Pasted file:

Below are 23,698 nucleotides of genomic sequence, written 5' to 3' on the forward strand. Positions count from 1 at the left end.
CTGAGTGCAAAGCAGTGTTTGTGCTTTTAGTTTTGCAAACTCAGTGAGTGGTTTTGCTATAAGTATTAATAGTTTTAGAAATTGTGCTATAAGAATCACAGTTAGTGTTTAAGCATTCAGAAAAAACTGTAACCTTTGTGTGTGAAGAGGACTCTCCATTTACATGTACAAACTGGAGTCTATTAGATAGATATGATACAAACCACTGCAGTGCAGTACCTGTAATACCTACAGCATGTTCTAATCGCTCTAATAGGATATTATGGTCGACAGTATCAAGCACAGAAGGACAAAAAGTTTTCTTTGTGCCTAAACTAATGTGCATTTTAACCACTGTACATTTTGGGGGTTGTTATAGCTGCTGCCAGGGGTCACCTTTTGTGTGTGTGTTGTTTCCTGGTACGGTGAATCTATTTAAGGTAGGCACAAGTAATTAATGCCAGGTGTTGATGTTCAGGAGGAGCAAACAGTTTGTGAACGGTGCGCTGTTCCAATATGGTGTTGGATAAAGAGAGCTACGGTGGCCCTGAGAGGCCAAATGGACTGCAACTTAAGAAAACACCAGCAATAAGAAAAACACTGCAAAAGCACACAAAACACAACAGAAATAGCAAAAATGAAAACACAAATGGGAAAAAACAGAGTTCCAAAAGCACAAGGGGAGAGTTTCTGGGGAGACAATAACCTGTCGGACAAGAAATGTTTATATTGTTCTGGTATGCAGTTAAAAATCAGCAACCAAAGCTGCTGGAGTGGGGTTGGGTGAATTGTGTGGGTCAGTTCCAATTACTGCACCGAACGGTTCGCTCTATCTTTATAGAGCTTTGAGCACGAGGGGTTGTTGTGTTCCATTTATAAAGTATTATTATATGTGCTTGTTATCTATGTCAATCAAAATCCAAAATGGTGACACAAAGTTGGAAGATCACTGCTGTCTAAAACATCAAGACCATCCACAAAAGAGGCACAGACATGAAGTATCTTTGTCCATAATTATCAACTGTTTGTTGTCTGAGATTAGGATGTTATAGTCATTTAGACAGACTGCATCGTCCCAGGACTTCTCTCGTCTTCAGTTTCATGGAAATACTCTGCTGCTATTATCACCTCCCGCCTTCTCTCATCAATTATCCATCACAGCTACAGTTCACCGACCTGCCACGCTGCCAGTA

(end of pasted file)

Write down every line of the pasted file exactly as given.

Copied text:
Below are 23,698 nucleotides of genomic sequence, written 5' to 3' on the forward strand. Positions count from 1 at the left end.
CTGAGTGCAAAGCAGTGTTTGTGCTTTTAGTTTTGCAAACTCAGTGAGTGGTTTTGCTATAAGTATTAATAGTTTTAGAAATTGTGCTATAAGAATCACAGTTAGTGTTTAAGCATTCAGAAAAAACTGTAACCTTTGTGTGTGAAGAGGACTCTCCATTTACATGTACAAACTGGAGTCTATTAGATAGATATGATACAAACCACTGCAGTGCAGTACCTGTAATACCTACAGCATGTTCTAATCGCTCTAATAGGATATTATGGTCGACAGTATCAAGCACAGAAGGACAAAAAGTTTTCTTTGTGCCTAAACTAATGTGCATTTTAACCACTGTACATTTTGGGGGTTGTTATAGCTGCTGCCAGGGGTCACCTTTTGTGTGTGTGTTGTTTCCTGGTACGGTGAATCTATTTAAGGTAGGCACAAGTAATTAATGCCAGGTGTTGATGTTCAGGAGGAGCAAACAGTTTGTGAACGGTGCGCTGTTCCAATATGGTGTTGGATAAAGAGAGCTACGGTGGCCCTGAGAGGCCAAATGGACTGCAACTTAAGAAAACACCAGCAATAAGAAAAACACTGCAAAAGCACACAAAACACAACAGAAATAGCAAAAATGAAAACACAAATGGGAAAAAACAGAGTTCCAAAAGCACAAGGGGAGAGTTTCTGGGGAGACAATAACCTGTCGGACAAGAAATGTTTATATTGTTCTGGTATGCAGTTAAAAATCAGCAACCAAAGCTGCTGGAGTGGGGTTGGGTGAATTGTGTGGGTCAGTTCCAATTACTGCACCGAACGGTTCGCTCTATCTTTATAGAGCTTTGAGCACGAGGGGTTGTTGTGTTCCATTTATAAAGTATTATTATATGTGCTTGTTATCTATGTCAATCAAAATCCAAAATGGTGACACAAAGTTGGAAGATCACTGCTGTCTAAAACATCAAGACCATCCACAAAAGAGGCACAGACATGAAGTATCTTTGTCCATAATTATCAACTGTTTGTTGTCTGAGATTAGGATGTTATAGTCATTTAGACAGACTGCATCGTCCCAGGACTTCTCTCGTCTTCAGTTTCATGGAAATACTCTGCTGCTATTATCACCTCCCGCCTTCTCTCATCAATTATCCATCACAGCTACAGTTCACCGACCTGCCACGCTGCCAGTA